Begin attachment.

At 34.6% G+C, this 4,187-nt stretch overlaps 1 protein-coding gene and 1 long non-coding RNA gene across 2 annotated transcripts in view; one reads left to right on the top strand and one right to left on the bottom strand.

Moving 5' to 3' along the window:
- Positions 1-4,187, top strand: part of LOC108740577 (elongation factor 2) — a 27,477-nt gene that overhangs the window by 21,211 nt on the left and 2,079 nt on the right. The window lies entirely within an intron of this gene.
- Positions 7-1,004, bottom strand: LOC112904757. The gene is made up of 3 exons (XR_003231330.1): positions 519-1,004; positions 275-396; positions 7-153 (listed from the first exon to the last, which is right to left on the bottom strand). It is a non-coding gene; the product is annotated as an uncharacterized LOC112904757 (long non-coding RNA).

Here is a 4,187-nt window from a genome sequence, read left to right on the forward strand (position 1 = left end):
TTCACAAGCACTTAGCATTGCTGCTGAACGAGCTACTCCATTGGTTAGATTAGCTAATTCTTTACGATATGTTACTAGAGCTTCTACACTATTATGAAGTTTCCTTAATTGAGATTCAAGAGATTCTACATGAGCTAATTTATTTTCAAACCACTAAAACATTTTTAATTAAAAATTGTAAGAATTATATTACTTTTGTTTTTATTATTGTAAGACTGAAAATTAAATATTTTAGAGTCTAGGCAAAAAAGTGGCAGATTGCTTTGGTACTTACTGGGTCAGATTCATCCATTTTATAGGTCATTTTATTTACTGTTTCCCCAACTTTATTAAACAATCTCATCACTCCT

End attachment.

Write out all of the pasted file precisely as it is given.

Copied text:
At 34.6% G+C, this 4,187-nt stretch overlaps 1 protein-coding gene and 1 long non-coding RNA gene across 2 annotated transcripts in view; one reads left to right on the top strand and one right to left on the bottom strand.

Moving 5' to 3' along the window:
- Positions 1-4,187, top strand: part of LOC108740577 (elongation factor 2) — a 27,477-nt gene that overhangs the window by 21,211 nt on the left and 2,079 nt on the right. The window lies entirely within an intron of this gene.
- Positions 7-1,004, bottom strand: LOC112904757. The gene is made up of 3 exons (XR_003231330.1): positions 519-1,004; positions 275-396; positions 7-153 (listed from the first exon to the last, which is right to left on the bottom strand). It is a non-coding gene; the product is annotated as an uncharacterized LOC112904757 (long non-coding RNA).

Here is a 4,187-nt window from a genome sequence, read left to right on the forward strand (position 1 = left end):
TTCACAAGCACTTAGCATTGCTGCTGAACGAGCTACTCCATTGGTTAGATTAGCTAATTCTTTACGATATGTTACTAGAGCTTCTACACTATTATGAAGTTTCCTTAATTGAGATTCAAGAGATTCTACATGAGCTAATTTATTTTCAAACCACTAAAACATTTTTAATTAAAAATTGTAAGAATTATATTACTTTTGTTTTTATTATTGTAAGACTGAAAATTAAATATTTTAGAGTCTAGGCAAAAAAGTGGCAGATTGCTTTGGTACTTACTGGGTCAGATTCATCCATTTTATAGGTCATTTTATTTACTGTTTCCCCAACTTTATTAAACAATCTCATCACTCCT